The Man Who Was Almost a Man: Giving Power to Irresponsible People

In 1961, Richard Wright published “The man who was almost a man”, also known as “Almos’ a man”, in a compilation of short stories called, “The eight men”. Wright was best known as an African-American author of novels, short stories, poems, and nonfiction stories. Most of his literature highlighted the racial themes of many African-Americans, who suffered from discrimination and suffrage during the late 1800s and mid-1900s. So his writing of “The man who was almost a man” was a coming-of-age story of a young African-American boy’s journey to discovering his newly found need for independence and manhood. The main character, Dave, works on a farm with his family and gets no respect from anyone. He believes that by obtaining a gun, he will finally get the recognition of being a “man” from his family, his peers that “bullied” him, and also his boss. He does successfully obtain a gun and ends up shooting his boss’s mule, which causes him to repay his debt through work that’ll take many years to pay back. So Dave decides to impulsively run away on a train with nothing but a gun, that only has one bullet left in the barrel. In The man who was almost a man, Wright uses powerful symbolism, through everyday objects, in order to display the theme of how power will lead to serious consequences.

Once Dave is able to hold a gun in his hand, all of his worries are washed away and he immediately begins to gain a sense of control. It was said that, “ he held it loosely, feeling a sense of power. Could kill a man with a gun like this. Kill anybody, black or white. And if he were holding his gun in his hand, nobody could run over him; they would have to respect him”. The gun represented everything Dave desired, which was power and respect from others and was seen as an outlet to his manhood. This is very significant to the story because Dave is perceived as an immature teenage boy, who needs to be constantly kept an eye on. He felt as if he was trapped in a life that he had absolutely no control over. He is forced to obey his parents, work on another man’s land, doesn’t receive his payment directly, and is always the butt of the joke among his peers and coworkers. By purchasing a gun, he thought that everyone, who belittled him, will begin to respect him and no longer mess with him. He now has the ability to “play God” and be able to kill anyone who crosses him. The gun, made him do very irresponsible and impulsive actions, like how he lied to his mother about the real purpose of getting them a gun and killed the boss’s mule. The power of the gun, drove Dave to make terrible decisions and makes him less of a man, that he thinks he is.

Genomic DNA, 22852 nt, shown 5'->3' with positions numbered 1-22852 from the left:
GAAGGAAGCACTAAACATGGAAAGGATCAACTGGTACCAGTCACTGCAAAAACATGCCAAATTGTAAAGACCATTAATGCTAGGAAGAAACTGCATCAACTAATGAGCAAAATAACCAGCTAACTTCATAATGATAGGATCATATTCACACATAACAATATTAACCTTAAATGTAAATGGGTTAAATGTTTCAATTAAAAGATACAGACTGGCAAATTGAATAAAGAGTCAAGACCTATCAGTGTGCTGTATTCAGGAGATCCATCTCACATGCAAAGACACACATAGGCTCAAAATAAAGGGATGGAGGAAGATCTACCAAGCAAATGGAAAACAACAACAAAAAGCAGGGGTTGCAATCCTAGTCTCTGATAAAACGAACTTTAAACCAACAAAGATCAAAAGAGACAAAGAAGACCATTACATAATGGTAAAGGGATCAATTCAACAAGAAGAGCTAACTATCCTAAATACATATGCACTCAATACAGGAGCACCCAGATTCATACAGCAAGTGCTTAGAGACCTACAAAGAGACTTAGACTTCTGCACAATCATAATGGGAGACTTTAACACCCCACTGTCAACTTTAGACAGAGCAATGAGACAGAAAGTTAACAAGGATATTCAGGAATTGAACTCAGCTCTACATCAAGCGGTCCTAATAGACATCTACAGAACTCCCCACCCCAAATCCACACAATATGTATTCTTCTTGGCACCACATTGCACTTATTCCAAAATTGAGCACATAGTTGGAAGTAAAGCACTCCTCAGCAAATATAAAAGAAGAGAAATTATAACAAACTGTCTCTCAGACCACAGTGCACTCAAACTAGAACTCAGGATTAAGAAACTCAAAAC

The day after Dave obtains the gun, he gets up early in the morning and brings Jenny, the mule, deep in the forest to test out his new gun. He sees Jenny, as himself. A slave living the rest of his life under another man’s commands for the rest of his life. Once he shot Jenny, he is caught short and has to work to pay off his debt for killing his boss’s mule. So he decides to jump on a train and run away from home, with nothing but his gun. In the text it said that, “Ahead the long rails were glinting in the moonlight, stretching away, away to somewhere, somewhere where he could be a man.”. Dave’s decision to suddenly board the train reflects his journey to manhood. He runs away from his home because craves for more recognition, acceptance, and most importantly more job opportunities, that his original fieldwork couldn’t provide. The train enabled Dave to finally gain his own independence and make his own decisions, even though he’s also irresponsibly abandons his family, leaves debt unpaid, and still has an immature, child-like mentality. By hopping on the train with only his gun, it represents his journey to independence with the power and freedom he now possesses. Now Dave is able to able to have control over his life and choices, despite the serious consequences or unsure future he’ll face.

Going deeper into the similarities of Dave and Jenny, Dave clearly acknowledges the parallels between himself and Jenny, even complaining to himself that everybody 'treats me like a mule, n they beat me,'. Dave noted the similar lifestyle that he and Jenny have such as being forced to work with very little pay, being unable to escape, and never being able to change. The mule is also symbolized as commitment and accountability, aspects of maturity that Dave still refuses to accept. Consequently, Jenny's death shows him how he craves the freedom that adults have but doesn’t want to deal with any responsibilities.

Through Dave’s story, it can be proven that by giving power to the wrong people it'll lead to serious consequences. It can be seen in many known cases around the world and in historical literature. Giving irresponsible people power, it’ll lead to dangerous results. For example, many immature leaders have brought their country down due to their poor choice or how many school shooters are able to purchase a gun with no hassle. To prevent disasters like this from happening is by being more strict with being able to purchase our weapons and not to be controlling over our children's money, occupation, and dreams.       

29 April 2022
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